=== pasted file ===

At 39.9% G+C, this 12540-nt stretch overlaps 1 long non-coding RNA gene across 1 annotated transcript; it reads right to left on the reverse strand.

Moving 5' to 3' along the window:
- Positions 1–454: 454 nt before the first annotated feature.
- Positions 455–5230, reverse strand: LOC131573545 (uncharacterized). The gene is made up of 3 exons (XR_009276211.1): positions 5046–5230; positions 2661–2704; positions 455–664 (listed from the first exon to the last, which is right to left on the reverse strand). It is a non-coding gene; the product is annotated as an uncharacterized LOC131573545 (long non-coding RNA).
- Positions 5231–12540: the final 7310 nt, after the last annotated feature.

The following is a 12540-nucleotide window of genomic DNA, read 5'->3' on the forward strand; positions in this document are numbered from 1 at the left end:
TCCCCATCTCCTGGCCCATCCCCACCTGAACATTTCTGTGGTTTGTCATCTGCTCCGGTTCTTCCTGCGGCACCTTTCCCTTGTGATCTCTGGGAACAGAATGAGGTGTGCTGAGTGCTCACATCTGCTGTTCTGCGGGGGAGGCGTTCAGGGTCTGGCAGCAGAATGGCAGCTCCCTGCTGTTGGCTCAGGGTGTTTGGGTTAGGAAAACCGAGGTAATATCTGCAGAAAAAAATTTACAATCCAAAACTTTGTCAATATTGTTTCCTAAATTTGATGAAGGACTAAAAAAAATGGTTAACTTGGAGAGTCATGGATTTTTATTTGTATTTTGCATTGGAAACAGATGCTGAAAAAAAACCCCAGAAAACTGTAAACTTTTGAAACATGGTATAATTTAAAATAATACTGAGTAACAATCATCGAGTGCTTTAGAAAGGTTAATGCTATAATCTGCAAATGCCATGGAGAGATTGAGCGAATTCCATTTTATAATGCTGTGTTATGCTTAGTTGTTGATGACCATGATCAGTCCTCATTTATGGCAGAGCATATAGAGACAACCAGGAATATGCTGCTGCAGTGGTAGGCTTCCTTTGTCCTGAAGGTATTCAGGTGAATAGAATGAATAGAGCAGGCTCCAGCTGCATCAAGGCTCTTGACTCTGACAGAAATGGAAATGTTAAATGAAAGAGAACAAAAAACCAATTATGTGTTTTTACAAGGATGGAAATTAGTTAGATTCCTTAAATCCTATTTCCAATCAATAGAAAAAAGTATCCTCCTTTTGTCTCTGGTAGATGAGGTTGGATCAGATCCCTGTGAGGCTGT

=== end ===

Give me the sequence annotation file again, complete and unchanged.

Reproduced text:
At 39.9% G+C, this 12540-nt stretch overlaps 1 long non-coding RNA gene across 1 annotated transcript; it reads right to left on the reverse strand.

Moving 5' to 3' along the window:
- Positions 1–454: 454 nt before the first annotated feature.
- Positions 455–5230, reverse strand: LOC131573545 (uncharacterized). The gene is made up of 3 exons (XR_009276211.1): positions 5046–5230; positions 2661–2704; positions 455–664 (listed from the first exon to the last, which is right to left on the reverse strand). It is a non-coding gene; the product is annotated as an uncharacterized LOC131573545 (long non-coding RNA).
- Positions 5231–12540: the final 7310 nt, after the last annotated feature.

The following is a 12540-nucleotide window of genomic DNA, read 5'->3' on the forward strand; positions in this document are numbered from 1 at the left end:
TCCCCATCTCCTGGCCCATCCCCACCTGAACATTTCTGTGGTTTGTCATCTGCTCCGGTTCTTCCTGCGGCACCTTTCCCTTGTGATCTCTGGGAACAGAATGAGGTGTGCTGAGTGCTCACATCTGCTGTTCTGCGGGGGAGGCGTTCAGGGTCTGGCAGCAGAATGGCAGCTCCCTGCTGTTGGCTCAGGGTGTTTGGGTTAGGAAAACCGAGGTAATATCTGCAGAAAAAAATTTACAATCCAAAACTTTGTCAATATTGTTTCCTAAATTTGATGAAGGACTAAAAAAAATGGTTAACTTGGAGAGTCATGGATTTTTATTTGTATTTTGCATTGGAAACAGATGCTGAAAAAAAACCCCAGAAAACTGTAAACTTTTGAAACATGGTATAATTTAAAATAATACTGAGTAACAATCATCGAGTGCTTTAGAAAGGTTAATGCTATAATCTGCAAATGCCATGGAGAGATTGAGCGAATTCCATTTTATAATGCTGTGTTATGCTTAGTTGTTGATGACCATGATCAGTCCTCATTTATGGCAGAGCATATAGAGACAACCAGGAATATGCTGCTGCAGTGGTAGGCTTCCTTTGTCCTGAAGGTATTCAGGTGAATAGAATGAATAGAGCAGGCTCCAGCTGCATCAAGGCTCTTGACTCTGACAGAAATGGAAATGTTAAATGAAAGAGAACAAAAAACCAATTATGTGTTTTTACAAGGATGGAAATTAGTTAGATTCCTTAAATCCTATTTCCAATCAATAGAAAAAAGTATCCTCCTTTTGTCTCTGGTAGATGAGGTTGGATCAGATCCCTGTGAGGCTGT